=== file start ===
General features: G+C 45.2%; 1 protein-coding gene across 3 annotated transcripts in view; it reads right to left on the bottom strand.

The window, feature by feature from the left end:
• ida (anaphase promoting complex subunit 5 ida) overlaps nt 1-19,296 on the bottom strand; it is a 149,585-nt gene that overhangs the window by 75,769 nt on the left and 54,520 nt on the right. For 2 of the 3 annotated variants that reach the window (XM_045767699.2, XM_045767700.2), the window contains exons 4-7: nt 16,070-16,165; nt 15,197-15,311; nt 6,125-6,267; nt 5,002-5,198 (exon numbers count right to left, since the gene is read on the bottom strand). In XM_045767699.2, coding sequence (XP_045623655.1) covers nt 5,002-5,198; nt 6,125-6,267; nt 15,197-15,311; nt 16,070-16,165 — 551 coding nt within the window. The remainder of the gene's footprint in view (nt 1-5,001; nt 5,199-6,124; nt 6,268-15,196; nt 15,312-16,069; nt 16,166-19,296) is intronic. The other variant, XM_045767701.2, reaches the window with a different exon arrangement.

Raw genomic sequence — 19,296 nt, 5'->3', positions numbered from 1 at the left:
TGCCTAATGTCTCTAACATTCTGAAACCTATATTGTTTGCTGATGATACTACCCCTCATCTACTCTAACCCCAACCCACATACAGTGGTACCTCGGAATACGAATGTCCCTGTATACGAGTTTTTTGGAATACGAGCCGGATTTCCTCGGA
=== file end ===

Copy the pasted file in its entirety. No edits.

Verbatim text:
General features: G+C 45.2%; 1 protein-coding gene across 3 annotated transcripts in view; it reads right to left on the bottom strand.

The window, feature by feature from the left end:
• ida (anaphase promoting complex subunit 5 ida) overlaps nt 1-19,296 on the bottom strand; it is a 149,585-nt gene that overhangs the window by 75,769 nt on the left and 54,520 nt on the right. For 2 of the 3 annotated variants that reach the window (XM_045767699.2, XM_045767700.2), the window contains exons 4-7: nt 16,070-16,165; nt 15,197-15,311; nt 6,125-6,267; nt 5,002-5,198 (exon numbers count right to left, since the gene is read on the bottom strand). In XM_045767699.2, coding sequence (XP_045623655.1) covers nt 5,002-5,198; nt 6,125-6,267; nt 15,197-15,311; nt 16,070-16,165 — 551 coding nt within the window. The remainder of the gene's footprint in view (nt 1-5,001; nt 5,199-6,124; nt 6,268-15,196; nt 15,312-16,069; nt 16,166-19,296) is intronic. The other variant, XM_045767701.2, reaches the window with a different exon arrangement.

Raw genomic sequence — 19,296 nt, 5'->3', positions numbered from 1 at the left:
TGCCTAATGTCTCTAACATTCTGAAACCTATATTGTTTGCTGATGATACTACCCCTCATCTACTCTAACCCCAACCCACATACAGTGGTACCTCGGAATACGAATGTCCCTGTATACGAGTTTTTTGGAATACGAGCCGGATTTCCTCGGA